Globalization took hits in 2016
Where will 2017 lead us - to more or less?
2016 was the year when globalization, the path that the world economy has largely followed for decades, took some hefty blows. The election of Donald Trump as US president and Britain’s decision to leave the European Union have raised questions over the future of tariff-free trade and companies’ freedom to move production to lower-cost countries. Borders are back in vogue. Economic nationalism is paying political dividends. “We want our country back” was the rallying cry of those backing Brexit. A sound bite that had echoes in Trump’s “Make America great again.” Next year, there’s scope for more uncertainty with elections in France and Germany to name just two. Trump and Brexit were just two of the year’s top stories in the world of business.
In what was a sign of things to come, Britain voted to leave the EU in a referendum in June. The decision came as a surprise - certainly to bookmakers and many pollsters who had consistently given the “remain” side the edge - and means Britain has to redefine itself after 43 years of EU membership. Prime Minister David Cameron has resigned and the new government led by Theresa May is planning to trigger the formal process by which the country exits early next year. There are many shades of potential Brexit, from an outright divorce that could put up tariffs on goods and services, to a more amicable parting that sees many of the current trading arrangements kept in place. The pound’s fall to a 31-year low below $1.20 at one point is testament to that uncertainty.
Pollsters and bookmakers got it wrong again a few months later when Trump defeated Hillary Clinton in the presidential election. Whether he translates his “America First” platform into action following his inauguration in January will help shape the global economy for the next four years at least. Trump has railed against long-standing trading agreements, including the North American Free Trade Agreement, punish China for the way it devalues its currency against the dollar, and tax US firms that move jobs overseas.
Markets march on
Trump’s victory did not cause the bottom to fall out of the stock market rally that’s been largely in place since 2009, when the world economy started to first claw out of its deepest recession since World War II. In fact, both the Dow and the S&P 500 rallied to hit a series of record highs. Stocks have also benefited from a raft of big corporate deals this year - executives are seeing takeovers as a fast way to generate growth in what is otherwise a low-growth global economy disrupted by non-stop technological innovations. Notable deals in 2016 included the announcement of an $85 billion merger of Time Warner and AT&T and the $57 billion takeover of Monsanto by Germany medicine and farm-chemical maker Bayer. The $100 billion takeover of SABMiller by Budweiser maker Anheuser-Busch InBev was also completed.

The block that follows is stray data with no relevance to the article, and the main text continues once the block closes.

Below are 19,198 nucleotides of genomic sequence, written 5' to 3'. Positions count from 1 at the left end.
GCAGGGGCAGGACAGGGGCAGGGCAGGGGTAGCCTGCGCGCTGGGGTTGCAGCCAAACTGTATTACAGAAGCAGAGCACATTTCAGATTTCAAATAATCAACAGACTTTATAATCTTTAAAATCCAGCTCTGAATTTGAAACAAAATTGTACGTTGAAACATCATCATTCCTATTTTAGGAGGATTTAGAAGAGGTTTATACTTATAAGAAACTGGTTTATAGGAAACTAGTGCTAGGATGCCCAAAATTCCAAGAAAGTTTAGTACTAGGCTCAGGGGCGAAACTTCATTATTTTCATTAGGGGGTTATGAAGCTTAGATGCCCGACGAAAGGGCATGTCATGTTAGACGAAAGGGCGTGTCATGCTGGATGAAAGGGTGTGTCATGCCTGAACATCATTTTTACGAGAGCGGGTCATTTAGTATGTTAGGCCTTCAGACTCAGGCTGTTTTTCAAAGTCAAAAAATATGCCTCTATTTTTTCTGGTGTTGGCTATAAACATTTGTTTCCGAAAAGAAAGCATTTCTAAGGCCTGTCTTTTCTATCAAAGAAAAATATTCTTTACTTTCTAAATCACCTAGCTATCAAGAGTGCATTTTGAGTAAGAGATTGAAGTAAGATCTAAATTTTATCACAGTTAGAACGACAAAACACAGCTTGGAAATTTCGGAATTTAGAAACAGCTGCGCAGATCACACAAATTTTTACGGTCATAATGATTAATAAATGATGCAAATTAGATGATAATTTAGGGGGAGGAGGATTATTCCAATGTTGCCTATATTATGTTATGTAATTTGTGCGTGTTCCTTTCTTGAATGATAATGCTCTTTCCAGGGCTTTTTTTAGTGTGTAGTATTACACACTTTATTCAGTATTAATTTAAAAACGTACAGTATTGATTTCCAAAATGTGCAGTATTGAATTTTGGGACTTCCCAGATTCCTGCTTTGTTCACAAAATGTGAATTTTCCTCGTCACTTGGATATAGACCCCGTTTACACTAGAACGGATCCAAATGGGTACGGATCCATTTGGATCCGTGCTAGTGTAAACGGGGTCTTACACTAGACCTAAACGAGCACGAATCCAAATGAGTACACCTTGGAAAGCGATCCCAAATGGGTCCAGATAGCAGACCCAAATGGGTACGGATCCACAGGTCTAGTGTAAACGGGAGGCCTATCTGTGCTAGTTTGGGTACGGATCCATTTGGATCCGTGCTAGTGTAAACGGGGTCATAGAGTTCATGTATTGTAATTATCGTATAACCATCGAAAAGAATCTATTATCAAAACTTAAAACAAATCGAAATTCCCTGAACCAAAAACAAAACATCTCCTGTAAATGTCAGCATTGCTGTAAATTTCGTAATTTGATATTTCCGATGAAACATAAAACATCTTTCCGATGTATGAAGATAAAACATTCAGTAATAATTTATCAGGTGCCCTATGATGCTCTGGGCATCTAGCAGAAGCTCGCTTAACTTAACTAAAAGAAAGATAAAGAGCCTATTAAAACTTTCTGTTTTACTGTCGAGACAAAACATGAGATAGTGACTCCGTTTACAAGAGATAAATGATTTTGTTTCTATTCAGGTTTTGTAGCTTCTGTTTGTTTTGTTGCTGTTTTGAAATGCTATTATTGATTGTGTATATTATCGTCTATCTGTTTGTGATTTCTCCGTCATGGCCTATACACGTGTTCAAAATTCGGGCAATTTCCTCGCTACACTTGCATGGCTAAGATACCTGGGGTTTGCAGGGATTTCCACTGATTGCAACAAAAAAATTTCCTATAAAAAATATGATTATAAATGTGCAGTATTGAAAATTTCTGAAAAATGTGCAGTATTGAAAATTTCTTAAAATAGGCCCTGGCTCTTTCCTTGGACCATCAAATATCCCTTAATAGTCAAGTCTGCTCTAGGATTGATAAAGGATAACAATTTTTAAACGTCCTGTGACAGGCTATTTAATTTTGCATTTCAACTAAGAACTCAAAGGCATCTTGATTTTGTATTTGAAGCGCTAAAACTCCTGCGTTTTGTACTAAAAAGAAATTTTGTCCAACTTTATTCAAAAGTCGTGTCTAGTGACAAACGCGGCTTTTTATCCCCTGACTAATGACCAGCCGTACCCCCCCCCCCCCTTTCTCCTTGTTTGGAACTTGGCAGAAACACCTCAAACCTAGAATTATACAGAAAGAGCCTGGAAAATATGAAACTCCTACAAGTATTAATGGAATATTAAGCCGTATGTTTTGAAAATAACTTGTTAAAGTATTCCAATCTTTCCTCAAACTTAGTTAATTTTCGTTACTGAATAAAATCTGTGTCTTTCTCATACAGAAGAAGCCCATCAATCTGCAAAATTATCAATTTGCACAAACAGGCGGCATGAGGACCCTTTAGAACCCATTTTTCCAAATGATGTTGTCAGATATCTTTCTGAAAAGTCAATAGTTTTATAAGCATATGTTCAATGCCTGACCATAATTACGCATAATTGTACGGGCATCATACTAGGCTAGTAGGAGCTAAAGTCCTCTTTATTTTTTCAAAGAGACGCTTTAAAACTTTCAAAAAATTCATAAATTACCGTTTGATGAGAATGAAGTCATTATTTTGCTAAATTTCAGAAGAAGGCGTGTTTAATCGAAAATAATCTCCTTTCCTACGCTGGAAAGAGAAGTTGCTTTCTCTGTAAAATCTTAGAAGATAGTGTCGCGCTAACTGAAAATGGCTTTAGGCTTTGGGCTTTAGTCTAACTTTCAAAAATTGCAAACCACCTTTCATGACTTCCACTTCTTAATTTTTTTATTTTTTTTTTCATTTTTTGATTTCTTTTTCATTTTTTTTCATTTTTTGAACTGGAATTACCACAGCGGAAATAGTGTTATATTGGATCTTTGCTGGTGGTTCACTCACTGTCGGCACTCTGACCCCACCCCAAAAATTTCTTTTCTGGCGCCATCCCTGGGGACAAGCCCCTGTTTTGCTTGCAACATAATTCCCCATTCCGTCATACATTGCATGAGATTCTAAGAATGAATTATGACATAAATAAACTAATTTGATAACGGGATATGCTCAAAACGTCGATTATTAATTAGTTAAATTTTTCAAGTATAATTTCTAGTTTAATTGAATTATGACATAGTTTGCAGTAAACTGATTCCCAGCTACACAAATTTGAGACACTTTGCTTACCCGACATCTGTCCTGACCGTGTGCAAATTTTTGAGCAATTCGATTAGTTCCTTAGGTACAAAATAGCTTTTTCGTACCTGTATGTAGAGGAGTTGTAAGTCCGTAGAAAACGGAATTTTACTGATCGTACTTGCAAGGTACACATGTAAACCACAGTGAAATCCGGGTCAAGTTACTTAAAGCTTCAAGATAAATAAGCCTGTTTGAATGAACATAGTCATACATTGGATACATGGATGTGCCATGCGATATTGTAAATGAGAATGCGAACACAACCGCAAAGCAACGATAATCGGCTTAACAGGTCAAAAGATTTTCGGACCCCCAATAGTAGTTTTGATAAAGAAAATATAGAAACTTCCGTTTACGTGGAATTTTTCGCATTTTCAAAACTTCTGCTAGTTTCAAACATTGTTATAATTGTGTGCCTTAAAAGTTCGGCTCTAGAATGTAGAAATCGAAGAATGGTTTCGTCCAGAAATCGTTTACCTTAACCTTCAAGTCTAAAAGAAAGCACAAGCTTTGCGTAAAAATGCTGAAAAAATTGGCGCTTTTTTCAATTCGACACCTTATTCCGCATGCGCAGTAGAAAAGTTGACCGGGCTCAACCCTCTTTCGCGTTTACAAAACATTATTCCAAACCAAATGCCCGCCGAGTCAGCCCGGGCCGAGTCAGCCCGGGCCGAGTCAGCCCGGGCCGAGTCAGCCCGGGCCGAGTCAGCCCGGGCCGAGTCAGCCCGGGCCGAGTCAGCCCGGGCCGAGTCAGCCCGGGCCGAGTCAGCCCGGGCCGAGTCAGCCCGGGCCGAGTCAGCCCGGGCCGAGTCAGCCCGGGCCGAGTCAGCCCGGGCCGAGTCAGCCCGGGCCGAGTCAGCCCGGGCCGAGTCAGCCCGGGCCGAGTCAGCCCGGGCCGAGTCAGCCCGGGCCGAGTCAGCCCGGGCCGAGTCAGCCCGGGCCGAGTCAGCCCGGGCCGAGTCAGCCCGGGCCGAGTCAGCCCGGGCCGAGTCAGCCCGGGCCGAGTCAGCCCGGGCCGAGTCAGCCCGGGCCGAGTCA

China’s key role
As the world’s second-largest economy, China is playing a bigger role in the functioning of the global economy. Nowhere was that more evident than in the early months of 2016, when jitters over the scale of the slowdown in China caused wild swings in financial markets. Stocks took a pounding while commodities tanked, with oil skidding to 13-year lows, as traders factored in lower demand from resource-hungry China. The slump in commodities weighed heavily on economies like Australia that are big exporters of raw materials. China’s economy is ending the year in relatively good health as authorities try to pivot the economy’s focus from manufacturing to more consumer spending. But Trump’s promises to take a tough stance in trade will be focusing minds in Beijing.
OPEC takes a stand
For the first time since Dec 2008, at the height of the financial crisis, the Organization of Petroleum Exporting Countries cut its production levels. November’s cut, soon followed by non-OPEC countries like Russia, helped push oil prices sharply higher. At over $50 a barrel, benchmark New York crude is markedly higher than the near 13-year lows around $30 recorded at the start of the year, when investors focused on high supply and concerns over an economic slowdown. The oil slump helped put several crude-producing countries into severe recessions, including Brazil and Venezuela, and even saw wealthy Saudi Arabia cut back on spending. The question for 2017 is whether OPEC - and non-OPEC - countries can deliver on their production promises. If they do and higher oil prices stick, that will push up inflation in the global economy. — AP